Last weekend a relatively unused law had to be applied when there was an appeal by the fielding side for a batter obstructing the field and the umpire was correct in giving the batsman out.

He did ask the captain if he wanted the appeal to stand and the captain has every right to say yes, which he did.

Either batter can be out if, while the ball is in play, he wilfully tries to obstruct or distract the fielding side by word or action. This can occur off a no-ball and the bowler does not get any credit.

An umpire must decide whether the act was wilful or was the of batter trying to avoid injury. The umpire should be aware of more subtle ways a batter may act wilfully, such as a batter deliberately changing course in running, to try to block the path of the ball being thrown in for a run-out attempt. This is one of the more common occurrences and was seen in a recent IPL match where the batter deliberately changed direction. While running, he ran on the pitch to deliberately obstruct the throw. Sometimes it’s not a change of direction but the batter will deliberately run down the protected area to block a potential throw from the wicketkeeper to the bowler’s end. If the umpire thinks the change of direction was to avoid being injured by the throw then the batsman will not be out.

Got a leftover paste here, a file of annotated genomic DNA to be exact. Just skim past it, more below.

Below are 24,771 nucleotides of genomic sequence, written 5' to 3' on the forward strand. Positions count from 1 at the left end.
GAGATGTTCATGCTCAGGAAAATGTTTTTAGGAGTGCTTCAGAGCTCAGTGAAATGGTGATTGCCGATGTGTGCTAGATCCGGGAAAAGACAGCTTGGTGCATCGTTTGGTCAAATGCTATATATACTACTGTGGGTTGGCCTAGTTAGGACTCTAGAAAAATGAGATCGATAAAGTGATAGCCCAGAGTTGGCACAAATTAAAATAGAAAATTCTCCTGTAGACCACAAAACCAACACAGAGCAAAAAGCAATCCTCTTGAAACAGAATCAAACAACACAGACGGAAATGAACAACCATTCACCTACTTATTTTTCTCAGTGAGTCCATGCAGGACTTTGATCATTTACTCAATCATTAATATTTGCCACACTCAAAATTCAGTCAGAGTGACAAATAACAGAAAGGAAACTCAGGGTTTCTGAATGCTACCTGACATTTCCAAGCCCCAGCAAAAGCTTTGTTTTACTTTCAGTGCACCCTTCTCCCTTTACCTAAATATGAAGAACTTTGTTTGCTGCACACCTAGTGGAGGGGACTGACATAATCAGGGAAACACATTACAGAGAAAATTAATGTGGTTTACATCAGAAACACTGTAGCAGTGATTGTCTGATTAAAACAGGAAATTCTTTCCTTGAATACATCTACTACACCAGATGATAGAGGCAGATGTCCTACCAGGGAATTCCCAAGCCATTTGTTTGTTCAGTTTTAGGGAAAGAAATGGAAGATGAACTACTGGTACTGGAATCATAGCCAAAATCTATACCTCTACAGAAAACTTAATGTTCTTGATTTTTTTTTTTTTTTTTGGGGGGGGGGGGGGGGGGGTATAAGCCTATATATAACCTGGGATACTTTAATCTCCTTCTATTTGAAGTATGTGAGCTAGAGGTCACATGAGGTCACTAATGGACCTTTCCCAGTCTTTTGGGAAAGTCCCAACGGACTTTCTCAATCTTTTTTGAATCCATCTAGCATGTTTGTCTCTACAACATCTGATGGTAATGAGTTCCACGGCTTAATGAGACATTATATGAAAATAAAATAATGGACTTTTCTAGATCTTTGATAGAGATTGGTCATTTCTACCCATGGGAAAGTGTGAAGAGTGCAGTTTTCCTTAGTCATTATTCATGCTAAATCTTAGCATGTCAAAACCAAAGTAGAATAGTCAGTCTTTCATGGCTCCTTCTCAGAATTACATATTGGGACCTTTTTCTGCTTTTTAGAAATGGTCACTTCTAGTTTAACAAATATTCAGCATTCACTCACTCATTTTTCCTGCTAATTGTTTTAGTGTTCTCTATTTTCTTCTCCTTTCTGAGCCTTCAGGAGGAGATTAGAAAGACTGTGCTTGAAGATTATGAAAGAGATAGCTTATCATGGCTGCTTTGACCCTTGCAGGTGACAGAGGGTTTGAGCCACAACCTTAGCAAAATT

There was a case some while ago when a running batter, realising he would not make his ground in time, threw his bat at the stumps to break the wicket. As he was in the act of running, he could not be out ‘hit wicket’, but he was given out obstructing the field as the fielding side were prevented from breaking the wicket directly with the ball to run him out, and it would take time to replace at least one bail or pull a stump out of the ground with the ball in hand to do so.

Handled the ball now comes under obstructing the field, so if the batter handles the ball with the hand not holding the bat he is out obstruction the field - which means if he picks the ball up to return to the bowler, an appeal can be made, hence you often see batters ask permission to pick the ball up.